Rabbi’s Reflections – Wednesday, May 12, 2021


Before we jump into the devotional for today, let’s pause to pray for the peace of Jerusalem.  Psalm 122:6 Pray for the peace of Jerusalem— “May those who love you be at peace! 7 May there be shalom within your walls— quietness within your palaces.”  

Before we move on, I want to register a complaint.  Truth is, I don’t know where or how to complain, so I’m just venting to you, my readers. “The Wall Street Journal” just proved it is a liberal rag, similar to all the other “drive by” media.  In reporting today on the riots taking place on the Temple Mount (which threaten Jewish worshippers at the Western Wall), they simply referred to those fighting with police, rioting, burning and throwing stones (not pebbles) as “worshippers.”  

According to the Wall Street Journal, Israeli police are injuring muslim “worshippers” as they end the holy month of Ramadan.  Such a mischaracterization of what is happening on the ground in Jerusalem can’t just be ignored.  If I hadn’t already cancelled my subscription to the WSJ, I would now.  My one-word response to the WSJ, “Chutzpa.”

Rabbi Trail:  If said right, “Chutzpa” is spoken in two syllables and it hurts when you say it.  “Chutz” is the “get ready” part.  Work it up with lots of moisture.  From deep in the back of the throat it comes up “Chuuuutz.”  Then you hit them with the “pa,” but only after your lips are moist from the “chutz.”  

So, chutzpa on the WSJ and their editorial staff.  Oops, I repent.  God tells us to love our enemies.  Okay, let’s take the emotion out.  Part of loving the staff of the WSJ must be to lovingly tell them how wrong they are and give them the opportunity to repent.  I love you, WSJ staff.  Now, would you like to repent for your gross misrepresentation of the truth.  They weren’t worshippers being hurt by police, but rioters.  What do you think this is, Portland?

Counting the Omer – Day 39

Here is the proper blessing to be said each day.  This is how Jewish people fulfill the command to count.

בָּרוּךְ אַתָּה יְיָ אֱלֹהֵֽינוּ מֶֽלֶךְ הָעוֹלָם, אֲשֶׁר קִדְּשָֽׁנוּ בְּמִצְוֹתָיו, וְצִוָּֽנוּ עַל סְפִירַת הָעֹֽמֶר

Baruch Atah Adonai Elohenu Melech Ha-Olam, Asher Kid’shanu B’mitzvotav, Vitzivanu Al Sefirat Ha-Omer.

Blessed are You O Lord our God, King of the universe, who has sanctified us by his commandments and commanded us about counting the counting of the Omer.  Today is five weeks and four days of the counting of the Omer.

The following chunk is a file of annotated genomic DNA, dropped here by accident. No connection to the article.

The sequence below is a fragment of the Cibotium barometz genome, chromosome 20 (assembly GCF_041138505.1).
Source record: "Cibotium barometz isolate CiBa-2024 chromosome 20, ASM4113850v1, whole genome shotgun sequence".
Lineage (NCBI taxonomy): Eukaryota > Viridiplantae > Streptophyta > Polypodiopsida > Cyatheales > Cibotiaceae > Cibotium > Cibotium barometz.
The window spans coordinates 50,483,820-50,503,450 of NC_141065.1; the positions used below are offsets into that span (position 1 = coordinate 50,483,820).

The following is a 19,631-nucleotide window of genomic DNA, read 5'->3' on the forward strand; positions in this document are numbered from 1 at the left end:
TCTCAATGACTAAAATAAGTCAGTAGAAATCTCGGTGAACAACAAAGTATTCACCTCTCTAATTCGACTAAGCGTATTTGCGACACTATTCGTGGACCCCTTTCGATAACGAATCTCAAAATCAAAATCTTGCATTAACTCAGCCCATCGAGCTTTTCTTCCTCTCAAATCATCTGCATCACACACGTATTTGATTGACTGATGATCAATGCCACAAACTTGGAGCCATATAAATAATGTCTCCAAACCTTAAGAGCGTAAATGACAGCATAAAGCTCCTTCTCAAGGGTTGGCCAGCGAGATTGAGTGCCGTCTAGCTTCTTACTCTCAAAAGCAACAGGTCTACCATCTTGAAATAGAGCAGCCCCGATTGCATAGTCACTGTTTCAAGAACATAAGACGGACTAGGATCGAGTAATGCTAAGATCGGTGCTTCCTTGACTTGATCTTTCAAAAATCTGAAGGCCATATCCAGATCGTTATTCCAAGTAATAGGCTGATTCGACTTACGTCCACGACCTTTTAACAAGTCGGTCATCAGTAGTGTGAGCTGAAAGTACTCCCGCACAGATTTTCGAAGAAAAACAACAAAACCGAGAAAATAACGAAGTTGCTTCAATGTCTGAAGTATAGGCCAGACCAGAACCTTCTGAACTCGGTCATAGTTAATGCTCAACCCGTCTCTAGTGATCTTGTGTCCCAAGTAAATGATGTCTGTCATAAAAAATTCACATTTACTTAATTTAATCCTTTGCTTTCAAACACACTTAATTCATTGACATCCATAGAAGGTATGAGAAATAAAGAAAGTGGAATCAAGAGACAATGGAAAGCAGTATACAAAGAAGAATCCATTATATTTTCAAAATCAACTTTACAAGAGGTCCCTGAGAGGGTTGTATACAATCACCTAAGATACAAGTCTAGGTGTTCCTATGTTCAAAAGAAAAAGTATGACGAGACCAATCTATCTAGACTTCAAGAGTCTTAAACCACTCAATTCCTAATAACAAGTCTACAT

We continue counting the Omer by counting our blessings.  And our blessings are wrapped up in the character of God from Whom all blessings flow.  (Remember the Doxology?)  Jacob 1:17a Every good gift and every perfect gift is from above, coming down from the Father of lights.  Today we want to appreciate God’s character, that He is an awesome God.

Awe is wonder and amazement.  Awe is being amazed and struck (awestruck) at how marvelous He is.  Psalm 68:36(35) O God, You are awesome from Your holy places. The God of Israel gives strength and power to the people. Blessed be God!  The Hebrew word for “awesome” is “Norah” which is taken from “Yara” meaning “fear.”  Sometimes we pray without fear.  That is to say, we treat God casually.  Our prayers should be full of awe, for our God is an awesome God.

Daily Bread, reading plan by Lars Enarson (https://www.thewatchman.org/)

Wed 12 May-2021 1st of Sivan, 5781 Rosh Chodesh Sivan

Nu 3:1-13 Jer 14 Job 34 (Mk 2) Ro 14

Why does Yeshua heal the sick?  The answer is in our reading today from Mark 2… Mark 2:10 But so you may know that the Son of Man has authority to pardon sins on earth….” He tells the paralyzed man, 11 “I tell you, get up, take your mat and go home!”  

Yeshua wants us to know that He alone is able to heal our spiritual brokenness.  That is invisible to our physical sight.  Yeshua heals what we can see, our physical illness, so that we will believe He can heal what we cannot see,.  Matthew 14:14 As Yeshua came ashore, He saw a large crowd and felt compassion for them and healed their sick.  What He did then, He is still doing today.  

Psalm 103:2 Bless Adonai, O my soul, and forget not all His benefits: 3 He forgives all your iniquity. He heals all your diseases. 4 He redeems your life from the Pit. He crowns you with lovingkindness and compassions.

Week 20
Memory Verse: Proverbs 3:5 Trust in Adonai with all your heart, lean not on your own understanding. 6 In all your ways acknowledge Him, and He will make your paths straight.

96   5/14 Monday:        Proverbs 1-2

97   5/15 Tuesday:       Proverbs 3-4
* 98 5/16 Wednesday:  Proverbs 16-18
99   5/17 Thursday:      Proverbs 31
100 5/18 Friday:          1 Kings 11-12

Question of the day:  Three chapters of Proverbs today.  Oh my!!!  Which verse will it be today?

Answer: Proverbs 18:10 The Name of Adonai is a strong tower. The righteous one runs into it and is set safely up high.  The name of the eternal God is our strong tower (Migdal) of strength.  

Rabbi Trail:  Mary Magdalen probably means she was from Migdal, a town in Yeshua’s day that was near Capernaum on the shore of the Sea of Galilee.  But it could also be a play on words.  A “Migdal” is a tower.  It could be that Mary Magdalen was also a tower of strength.  End RT.

But what is a name?  It is a reputation.  The strength of a reputation (a good one at least) is reliability, which is integrity, which is keeping your word.  God keeps His word.  That’s what makes Him a “strong tower.”  We are safe when we run into God’s power.

Psalms 91:1 He who dwells in the shelter of Elyon, will abide in the shadow of Shaddai. 2 I will say of Adonai, “He is my refuge and my fortress, my God, in whom I trust.

Until tomorrow, stay strong in the Lord, my friends.